Where can you find the bacteria that sent patient to hospital?


KHON2 was the first to tell you that the state Department of Health is looking into a case involving vibrio, a bacteria that can make you really sick. It can even kill you.

Today we found out more about where you can catch it.

In April 2006, 34-year-old Oliver Johnson fell into the water at the Ala Wai Yacht Harbor and died from vibrio.

Water experts say vibrio can be found in any warm coastal waters like the harbor, and is a naturally occurring bacteria.

The state says two-thirds of all vibrio related cases in Hawaii involve patients who had an open wound, and went into brackish or salt water. The wound then got infected.

Since Hawaii is surrounded by water and people often spend a lot of time in the ocean, we dug a little deeper.

We reached out to experts to find out where high concentration of vibrio can be found, what causes levels to be elevated, and how often do officials test for this bacteria.

“As far as water testing goes, we don’t normally test it unless there is a specific reason,” Watson Okubo monitoring and analysis supervisor at the Clean Water Branch of the Department of Health explained. “It is a naturally occurring bacteria, and basically for a healthy person these type of bacteria is not a problem.”

Okubo also said vibrio is found in places where people often visit.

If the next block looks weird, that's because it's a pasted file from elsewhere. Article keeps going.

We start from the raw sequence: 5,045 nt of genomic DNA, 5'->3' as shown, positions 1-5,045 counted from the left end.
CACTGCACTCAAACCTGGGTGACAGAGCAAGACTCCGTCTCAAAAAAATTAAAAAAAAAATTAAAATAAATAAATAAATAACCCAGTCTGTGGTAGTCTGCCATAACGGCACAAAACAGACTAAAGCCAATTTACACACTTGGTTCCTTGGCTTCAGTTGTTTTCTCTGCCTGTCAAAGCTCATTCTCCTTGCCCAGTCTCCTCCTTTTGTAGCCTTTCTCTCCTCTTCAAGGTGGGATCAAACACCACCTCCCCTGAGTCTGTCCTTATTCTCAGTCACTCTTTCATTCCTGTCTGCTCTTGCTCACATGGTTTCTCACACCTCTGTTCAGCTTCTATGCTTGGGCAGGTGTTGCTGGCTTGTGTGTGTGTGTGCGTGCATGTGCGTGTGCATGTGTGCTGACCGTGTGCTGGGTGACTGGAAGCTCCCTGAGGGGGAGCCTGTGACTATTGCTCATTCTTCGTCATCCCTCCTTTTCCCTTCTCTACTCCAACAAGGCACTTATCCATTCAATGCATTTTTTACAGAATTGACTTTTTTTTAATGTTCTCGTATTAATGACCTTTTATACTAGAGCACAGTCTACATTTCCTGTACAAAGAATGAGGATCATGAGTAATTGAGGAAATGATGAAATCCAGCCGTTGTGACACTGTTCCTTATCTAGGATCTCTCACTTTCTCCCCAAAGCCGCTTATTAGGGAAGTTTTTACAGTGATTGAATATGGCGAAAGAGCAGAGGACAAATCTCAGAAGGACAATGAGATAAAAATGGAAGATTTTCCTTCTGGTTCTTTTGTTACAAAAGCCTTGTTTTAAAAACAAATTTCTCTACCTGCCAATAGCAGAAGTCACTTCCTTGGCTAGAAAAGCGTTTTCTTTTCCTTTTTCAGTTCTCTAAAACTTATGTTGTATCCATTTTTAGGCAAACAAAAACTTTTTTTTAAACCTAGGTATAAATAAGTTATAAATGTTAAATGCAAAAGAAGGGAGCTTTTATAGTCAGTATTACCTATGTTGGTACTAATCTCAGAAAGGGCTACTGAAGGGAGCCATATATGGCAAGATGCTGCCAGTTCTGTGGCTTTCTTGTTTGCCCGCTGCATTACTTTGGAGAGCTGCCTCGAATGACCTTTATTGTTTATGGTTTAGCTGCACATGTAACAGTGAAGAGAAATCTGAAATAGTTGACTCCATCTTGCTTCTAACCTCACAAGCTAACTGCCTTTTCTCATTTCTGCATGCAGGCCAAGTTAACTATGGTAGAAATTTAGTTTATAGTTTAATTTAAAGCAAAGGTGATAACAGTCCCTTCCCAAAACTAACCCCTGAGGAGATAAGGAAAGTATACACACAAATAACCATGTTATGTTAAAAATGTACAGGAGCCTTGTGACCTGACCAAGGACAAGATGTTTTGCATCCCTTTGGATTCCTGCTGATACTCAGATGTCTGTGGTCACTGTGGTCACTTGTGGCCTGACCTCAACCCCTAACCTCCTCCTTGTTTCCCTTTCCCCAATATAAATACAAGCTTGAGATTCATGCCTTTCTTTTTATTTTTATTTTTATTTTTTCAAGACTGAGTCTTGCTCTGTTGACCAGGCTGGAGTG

“On Oahu, of course the Ala Wai Yacht Harbor. On the Big Island, we have it on the Ahalanui Thermal Pond. And pretty much you can find it in Keehi Lagoon, Pearl Harbor, Hilo Bay…” Okubo said.

Health officials say people who have weak immune systems or liver issues are more likely to get an infection.

As for the patient was hospitalized for vibrio, we learned that patient has died but officials do not know the cause of death at this time.


The Centers for Disease Control and Prevention says that vibriosis causes an estimated 80,000 illnesses and 100 deaths in the United States every year.

The latest multi-state outbreak was in 2013 that was linked to several Atlantic Coast harvest areas. It did not include Hawaii.

Reduce your risk of vibriosis by following these tips:

  • Don’t eat raw or undercooked oysters or other shellfish. Cook them before eating.
  • Always wash your hands with soap and water after handing raw shellfish.
  • Avoid contaminating cooked shellfish with raw shellfish and its juices.
  • Stay out of brackish or salt water if you have a wound (including cuts and scrapes), or cover your wound with a waterproof bandage if there’s a possibility it could come into
    contact with brackish or salt water, raw seafood, or raw seafood juices.
  • Wash wounds and cuts thoroughly with soap and water if they have been exposed to seawater or raw seafood or its juices.
  • If you develop a skin infection, tell your medical provider if your skin has come into contact with brackish or salt water, raw seafood, or raw seafood juices.
  • Opening oyster with gloves on

More information from the CDC: https://www.cdc.gov/vibrio/index.html

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